Another shot of the shark. This gives a nice idea of how beautiful the sky and clouds were that day.
There’s a “fake” tattoo place. Anyone who knows me will tell you I’ve always wanted a real tattoo—but probably would never get one, because my tastes change too much from year to year and what I want one year will change the following year. So I take pleasure in getting fake ones that last about a week once in awhile, usually at a carnival or at a place like this. It’s the same reason I only use temporary wash-out-in-ten-showers hair dye, too. Both are fun, but when you’re done, you’re done and you haven’t done anything you regret. Oh, and by the way? There is also a temporary tattoo station in Typhoon Lagoon.
This is the suspended shark over the gift shop. It’s reminiscent of the same thing that’s done on Shark Reef down at Typhoon Lagoon, only that shark is a Hammerhead and is wearing dive gear (because it’s Hammerhead Fred’s Dive Shop, which provides supplies for the Shark Reef attraction).
Yes, the shark I just referenced, Typhoon Lagoon, August, 2008.
Yes, this is the Jaws shark in the Amity section at Universal in Orlando, which has nothing to do with Disney—however, I think it’s interesting that the way the Splashdown! Beach shark is highly reminiscent of this shark. Yes, they’re both Great Whites, but both have the desperate expression of “caught in death throes.” This is me in Universal, September, 2005.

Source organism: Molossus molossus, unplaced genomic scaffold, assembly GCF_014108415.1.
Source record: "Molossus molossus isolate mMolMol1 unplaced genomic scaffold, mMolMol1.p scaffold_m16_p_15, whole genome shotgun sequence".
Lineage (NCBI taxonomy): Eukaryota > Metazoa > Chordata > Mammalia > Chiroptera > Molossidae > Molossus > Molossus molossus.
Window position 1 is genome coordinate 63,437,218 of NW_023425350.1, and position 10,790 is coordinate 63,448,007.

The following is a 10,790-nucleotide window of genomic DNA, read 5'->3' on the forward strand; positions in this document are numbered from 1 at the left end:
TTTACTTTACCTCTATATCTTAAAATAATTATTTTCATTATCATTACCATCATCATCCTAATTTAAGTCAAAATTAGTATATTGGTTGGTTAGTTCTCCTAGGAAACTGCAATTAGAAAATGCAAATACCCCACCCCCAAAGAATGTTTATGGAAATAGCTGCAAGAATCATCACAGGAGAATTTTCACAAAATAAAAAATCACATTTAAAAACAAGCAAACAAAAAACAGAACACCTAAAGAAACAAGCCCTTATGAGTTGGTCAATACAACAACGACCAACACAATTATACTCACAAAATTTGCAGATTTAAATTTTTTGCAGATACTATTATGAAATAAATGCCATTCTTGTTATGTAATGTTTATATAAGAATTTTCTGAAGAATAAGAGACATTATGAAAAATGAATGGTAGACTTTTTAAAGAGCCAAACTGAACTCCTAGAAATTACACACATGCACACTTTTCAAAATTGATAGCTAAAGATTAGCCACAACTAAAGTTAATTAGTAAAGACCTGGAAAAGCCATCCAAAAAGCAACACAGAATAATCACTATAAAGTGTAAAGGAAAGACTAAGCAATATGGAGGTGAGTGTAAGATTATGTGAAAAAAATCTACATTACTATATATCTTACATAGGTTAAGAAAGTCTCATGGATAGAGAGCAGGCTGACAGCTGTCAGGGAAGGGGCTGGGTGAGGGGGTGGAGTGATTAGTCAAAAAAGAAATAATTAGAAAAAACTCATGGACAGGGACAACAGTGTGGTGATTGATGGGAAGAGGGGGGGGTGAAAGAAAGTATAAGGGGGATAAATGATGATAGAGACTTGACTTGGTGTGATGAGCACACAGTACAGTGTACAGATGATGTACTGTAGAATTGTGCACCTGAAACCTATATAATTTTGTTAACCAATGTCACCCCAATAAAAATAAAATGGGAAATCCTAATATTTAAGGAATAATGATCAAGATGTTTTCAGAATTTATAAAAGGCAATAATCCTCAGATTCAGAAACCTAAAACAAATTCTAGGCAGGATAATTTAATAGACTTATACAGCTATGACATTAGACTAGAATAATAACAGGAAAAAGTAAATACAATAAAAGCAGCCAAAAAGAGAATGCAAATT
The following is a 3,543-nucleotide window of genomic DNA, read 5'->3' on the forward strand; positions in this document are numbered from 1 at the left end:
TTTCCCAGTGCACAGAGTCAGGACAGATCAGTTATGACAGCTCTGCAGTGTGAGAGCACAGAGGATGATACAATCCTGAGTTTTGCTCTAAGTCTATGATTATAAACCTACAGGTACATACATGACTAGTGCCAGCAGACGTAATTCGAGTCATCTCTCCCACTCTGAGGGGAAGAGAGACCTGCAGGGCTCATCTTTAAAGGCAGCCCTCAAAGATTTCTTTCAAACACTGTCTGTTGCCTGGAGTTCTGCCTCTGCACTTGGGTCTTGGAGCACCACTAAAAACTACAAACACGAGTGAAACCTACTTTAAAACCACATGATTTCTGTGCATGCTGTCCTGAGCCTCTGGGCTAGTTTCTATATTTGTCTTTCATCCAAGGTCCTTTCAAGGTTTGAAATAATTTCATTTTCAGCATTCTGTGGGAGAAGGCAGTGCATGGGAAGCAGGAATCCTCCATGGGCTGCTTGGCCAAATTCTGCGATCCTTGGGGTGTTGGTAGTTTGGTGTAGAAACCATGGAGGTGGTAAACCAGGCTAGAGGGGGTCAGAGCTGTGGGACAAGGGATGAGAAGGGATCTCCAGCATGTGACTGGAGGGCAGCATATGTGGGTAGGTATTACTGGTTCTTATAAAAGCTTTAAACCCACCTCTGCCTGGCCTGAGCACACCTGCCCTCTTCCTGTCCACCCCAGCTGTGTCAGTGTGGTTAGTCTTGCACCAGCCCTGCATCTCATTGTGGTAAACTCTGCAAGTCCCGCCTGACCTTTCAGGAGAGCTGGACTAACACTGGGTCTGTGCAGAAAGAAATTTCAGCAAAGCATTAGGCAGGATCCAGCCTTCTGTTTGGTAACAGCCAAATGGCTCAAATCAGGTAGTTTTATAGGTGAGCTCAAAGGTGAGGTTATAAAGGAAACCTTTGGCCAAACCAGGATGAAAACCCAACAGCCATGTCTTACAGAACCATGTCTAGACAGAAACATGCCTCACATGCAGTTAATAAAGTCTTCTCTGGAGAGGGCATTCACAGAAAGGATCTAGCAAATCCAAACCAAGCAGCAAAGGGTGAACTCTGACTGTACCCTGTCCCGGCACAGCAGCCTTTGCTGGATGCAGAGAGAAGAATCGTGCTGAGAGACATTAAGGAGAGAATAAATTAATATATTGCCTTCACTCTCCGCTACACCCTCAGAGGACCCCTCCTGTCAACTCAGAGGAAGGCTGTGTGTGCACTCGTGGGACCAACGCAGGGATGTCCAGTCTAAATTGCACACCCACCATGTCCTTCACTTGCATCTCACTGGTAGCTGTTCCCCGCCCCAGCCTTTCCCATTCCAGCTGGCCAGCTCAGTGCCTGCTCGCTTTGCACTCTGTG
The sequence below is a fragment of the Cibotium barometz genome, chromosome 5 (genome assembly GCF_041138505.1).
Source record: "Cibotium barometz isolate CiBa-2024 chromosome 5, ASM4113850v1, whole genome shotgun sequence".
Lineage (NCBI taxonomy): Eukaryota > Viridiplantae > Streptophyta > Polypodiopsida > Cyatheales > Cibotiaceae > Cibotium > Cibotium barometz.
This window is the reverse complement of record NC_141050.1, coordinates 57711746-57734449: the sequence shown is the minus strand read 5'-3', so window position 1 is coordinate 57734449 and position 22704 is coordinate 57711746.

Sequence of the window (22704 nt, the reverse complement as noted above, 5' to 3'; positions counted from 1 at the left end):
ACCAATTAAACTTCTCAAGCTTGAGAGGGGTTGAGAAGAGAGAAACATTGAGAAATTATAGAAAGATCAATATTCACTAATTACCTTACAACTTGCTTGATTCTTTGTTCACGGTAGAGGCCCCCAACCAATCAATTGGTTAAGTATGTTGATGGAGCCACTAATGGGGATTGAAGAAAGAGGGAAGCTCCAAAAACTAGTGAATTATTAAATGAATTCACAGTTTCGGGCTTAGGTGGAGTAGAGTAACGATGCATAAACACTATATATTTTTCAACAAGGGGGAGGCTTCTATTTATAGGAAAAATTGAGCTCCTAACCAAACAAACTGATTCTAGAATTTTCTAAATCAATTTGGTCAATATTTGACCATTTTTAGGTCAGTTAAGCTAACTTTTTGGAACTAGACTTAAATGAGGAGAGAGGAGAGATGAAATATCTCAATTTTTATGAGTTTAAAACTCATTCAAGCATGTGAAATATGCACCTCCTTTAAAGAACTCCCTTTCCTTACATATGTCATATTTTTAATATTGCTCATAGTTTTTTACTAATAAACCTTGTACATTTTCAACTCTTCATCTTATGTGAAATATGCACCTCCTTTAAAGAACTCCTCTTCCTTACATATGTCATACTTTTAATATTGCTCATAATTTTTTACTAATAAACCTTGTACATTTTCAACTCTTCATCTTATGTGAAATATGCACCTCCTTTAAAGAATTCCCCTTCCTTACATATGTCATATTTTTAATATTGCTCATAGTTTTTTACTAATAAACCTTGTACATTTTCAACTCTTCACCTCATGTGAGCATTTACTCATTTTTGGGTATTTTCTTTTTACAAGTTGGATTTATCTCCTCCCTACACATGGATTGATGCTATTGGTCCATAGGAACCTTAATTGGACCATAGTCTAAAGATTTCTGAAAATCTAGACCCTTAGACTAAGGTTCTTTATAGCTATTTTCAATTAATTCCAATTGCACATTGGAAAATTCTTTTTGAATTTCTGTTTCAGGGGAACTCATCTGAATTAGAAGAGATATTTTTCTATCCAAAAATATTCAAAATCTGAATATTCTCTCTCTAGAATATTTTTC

It’s stuff like this that would get me into trouble if I weren’t moving and trying to get rid of stuff. It’s a cute kids’ bag for their suits or whatever else is wet. Below, the Octopus model, and the matching crab kids’ beach chair.
The interior of the main building contains a restaurant, a gift counter, restrooms, an arcade, reptile exhibits, and the party room for birthday parties and events. The interior of the main lobby of the building has these great dinosaur murals. It was like stepping into the Jurassic Park visitors’ center. While we were there, they happened to be setting up for a child’s birthday party. As Nathan pointed out, “see, that’s why it sucks to have your birthday in February.” Since we were born three weeks apart, I couldn’t agree more—however, our anniversary is actually in January, and yet we celebrate every July (for that reason—really, what are you going to do in Danbury, CT that’s so special for your anniversary in JANUARY?). In fact, this day at the water park was our anniversary celebration.
I think iguanas are cute. This one was huge. And looking at me like, ‘leave me alone.’ For the record, I did not use a flash when I took this picture. I didn’t want to blind him.